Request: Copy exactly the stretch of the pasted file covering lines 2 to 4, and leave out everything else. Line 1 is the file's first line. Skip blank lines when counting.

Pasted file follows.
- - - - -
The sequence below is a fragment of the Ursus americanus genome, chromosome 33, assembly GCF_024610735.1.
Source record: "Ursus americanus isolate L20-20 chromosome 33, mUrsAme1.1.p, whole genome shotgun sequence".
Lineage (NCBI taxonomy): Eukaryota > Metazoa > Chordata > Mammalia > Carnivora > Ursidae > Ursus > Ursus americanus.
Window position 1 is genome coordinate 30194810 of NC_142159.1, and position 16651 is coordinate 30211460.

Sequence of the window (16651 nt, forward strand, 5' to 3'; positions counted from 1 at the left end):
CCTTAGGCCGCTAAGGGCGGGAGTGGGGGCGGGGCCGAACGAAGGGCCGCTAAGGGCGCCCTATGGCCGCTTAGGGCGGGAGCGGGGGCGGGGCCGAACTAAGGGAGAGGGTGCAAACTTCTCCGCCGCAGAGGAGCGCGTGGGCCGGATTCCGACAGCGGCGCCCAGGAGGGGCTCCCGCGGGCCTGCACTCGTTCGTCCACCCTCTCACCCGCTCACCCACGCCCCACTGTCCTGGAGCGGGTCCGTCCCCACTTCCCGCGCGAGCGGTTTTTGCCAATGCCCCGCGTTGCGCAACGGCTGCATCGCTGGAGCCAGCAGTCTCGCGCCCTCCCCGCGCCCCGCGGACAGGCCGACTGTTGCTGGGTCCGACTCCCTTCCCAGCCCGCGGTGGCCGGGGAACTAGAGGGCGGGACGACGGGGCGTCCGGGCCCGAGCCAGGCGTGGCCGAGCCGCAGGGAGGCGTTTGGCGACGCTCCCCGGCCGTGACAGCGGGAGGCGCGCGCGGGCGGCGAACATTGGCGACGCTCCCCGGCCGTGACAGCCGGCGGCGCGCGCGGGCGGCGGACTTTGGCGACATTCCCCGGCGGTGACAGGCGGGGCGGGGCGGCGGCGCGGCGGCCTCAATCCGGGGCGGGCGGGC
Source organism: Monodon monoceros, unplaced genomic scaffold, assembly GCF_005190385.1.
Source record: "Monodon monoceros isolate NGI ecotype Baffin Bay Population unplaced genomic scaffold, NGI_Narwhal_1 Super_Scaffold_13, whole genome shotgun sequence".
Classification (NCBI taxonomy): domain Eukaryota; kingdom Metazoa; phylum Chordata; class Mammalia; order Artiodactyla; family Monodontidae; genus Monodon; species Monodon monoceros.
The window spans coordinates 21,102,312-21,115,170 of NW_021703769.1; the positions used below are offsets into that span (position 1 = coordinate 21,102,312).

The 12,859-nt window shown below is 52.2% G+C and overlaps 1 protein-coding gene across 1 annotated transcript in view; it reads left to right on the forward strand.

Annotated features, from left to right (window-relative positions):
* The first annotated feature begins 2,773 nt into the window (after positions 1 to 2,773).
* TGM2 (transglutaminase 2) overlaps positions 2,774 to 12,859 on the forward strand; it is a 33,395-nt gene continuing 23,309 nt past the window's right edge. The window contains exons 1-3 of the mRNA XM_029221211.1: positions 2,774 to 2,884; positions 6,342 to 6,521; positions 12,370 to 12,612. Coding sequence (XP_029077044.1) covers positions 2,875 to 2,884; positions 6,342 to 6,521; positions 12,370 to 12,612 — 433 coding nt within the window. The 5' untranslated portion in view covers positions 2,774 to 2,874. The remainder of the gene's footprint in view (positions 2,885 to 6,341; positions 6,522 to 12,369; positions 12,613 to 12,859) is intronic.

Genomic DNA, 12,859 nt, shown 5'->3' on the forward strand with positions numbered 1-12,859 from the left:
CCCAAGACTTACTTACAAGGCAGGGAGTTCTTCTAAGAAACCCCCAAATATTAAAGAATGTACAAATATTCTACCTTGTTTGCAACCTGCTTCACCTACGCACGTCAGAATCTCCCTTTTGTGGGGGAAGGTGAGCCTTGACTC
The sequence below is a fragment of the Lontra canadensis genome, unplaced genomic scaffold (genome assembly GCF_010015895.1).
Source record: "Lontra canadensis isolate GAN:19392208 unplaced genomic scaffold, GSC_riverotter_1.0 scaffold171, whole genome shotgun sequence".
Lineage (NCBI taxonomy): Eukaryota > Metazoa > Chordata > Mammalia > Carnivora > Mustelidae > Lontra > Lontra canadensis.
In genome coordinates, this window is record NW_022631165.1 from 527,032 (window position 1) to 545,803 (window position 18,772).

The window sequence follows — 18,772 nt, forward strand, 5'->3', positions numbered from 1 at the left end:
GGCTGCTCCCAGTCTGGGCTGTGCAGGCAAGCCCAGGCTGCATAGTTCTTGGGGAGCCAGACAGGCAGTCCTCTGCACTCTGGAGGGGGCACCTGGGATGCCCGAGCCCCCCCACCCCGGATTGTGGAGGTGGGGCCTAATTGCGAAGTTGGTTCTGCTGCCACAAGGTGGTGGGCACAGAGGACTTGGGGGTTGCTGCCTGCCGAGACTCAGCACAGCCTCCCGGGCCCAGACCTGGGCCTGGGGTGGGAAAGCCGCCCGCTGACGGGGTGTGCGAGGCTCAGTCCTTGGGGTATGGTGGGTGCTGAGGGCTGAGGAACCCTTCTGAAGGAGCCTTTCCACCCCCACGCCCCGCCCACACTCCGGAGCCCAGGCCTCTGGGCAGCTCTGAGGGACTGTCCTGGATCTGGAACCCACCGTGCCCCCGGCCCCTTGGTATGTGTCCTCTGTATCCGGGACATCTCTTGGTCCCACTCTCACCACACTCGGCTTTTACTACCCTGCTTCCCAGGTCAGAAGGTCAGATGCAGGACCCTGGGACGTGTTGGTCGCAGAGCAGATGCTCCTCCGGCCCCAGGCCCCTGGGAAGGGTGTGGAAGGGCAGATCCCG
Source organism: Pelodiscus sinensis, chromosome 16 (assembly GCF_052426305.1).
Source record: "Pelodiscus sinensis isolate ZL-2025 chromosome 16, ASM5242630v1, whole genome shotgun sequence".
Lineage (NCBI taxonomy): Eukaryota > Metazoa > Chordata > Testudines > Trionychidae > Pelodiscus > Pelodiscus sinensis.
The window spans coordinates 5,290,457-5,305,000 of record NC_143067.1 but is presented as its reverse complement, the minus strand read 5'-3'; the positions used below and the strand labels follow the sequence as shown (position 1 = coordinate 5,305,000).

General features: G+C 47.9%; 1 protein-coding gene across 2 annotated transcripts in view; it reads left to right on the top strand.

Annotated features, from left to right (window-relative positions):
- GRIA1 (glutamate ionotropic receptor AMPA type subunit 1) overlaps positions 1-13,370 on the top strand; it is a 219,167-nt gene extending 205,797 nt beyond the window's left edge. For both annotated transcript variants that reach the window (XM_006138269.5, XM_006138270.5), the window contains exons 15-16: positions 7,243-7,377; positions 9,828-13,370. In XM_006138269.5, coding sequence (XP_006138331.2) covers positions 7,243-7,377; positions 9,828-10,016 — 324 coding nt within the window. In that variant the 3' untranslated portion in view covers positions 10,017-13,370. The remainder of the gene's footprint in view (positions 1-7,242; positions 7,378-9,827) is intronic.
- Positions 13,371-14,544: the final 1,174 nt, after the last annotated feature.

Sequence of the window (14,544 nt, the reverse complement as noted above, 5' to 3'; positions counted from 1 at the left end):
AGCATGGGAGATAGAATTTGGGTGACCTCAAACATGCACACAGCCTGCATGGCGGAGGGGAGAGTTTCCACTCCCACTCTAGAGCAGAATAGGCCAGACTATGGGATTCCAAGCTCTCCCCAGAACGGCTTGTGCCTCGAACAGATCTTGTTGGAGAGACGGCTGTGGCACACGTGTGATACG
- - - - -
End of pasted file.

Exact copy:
Source record: "Ursus americanus isolate L20-20 chromosome 33, mUrsAme1.1.p, whole genome shotgun sequence".
Lineage (NCBI taxonomy): Eukaryota > Metazoa > Chordata > Mammalia > Carnivora > Ursidae > Ursus > Ursus americanus.
Window position 1 is genome coordinate 30194810 of NC_142159.1, and position 16651 is coordinate 30211460.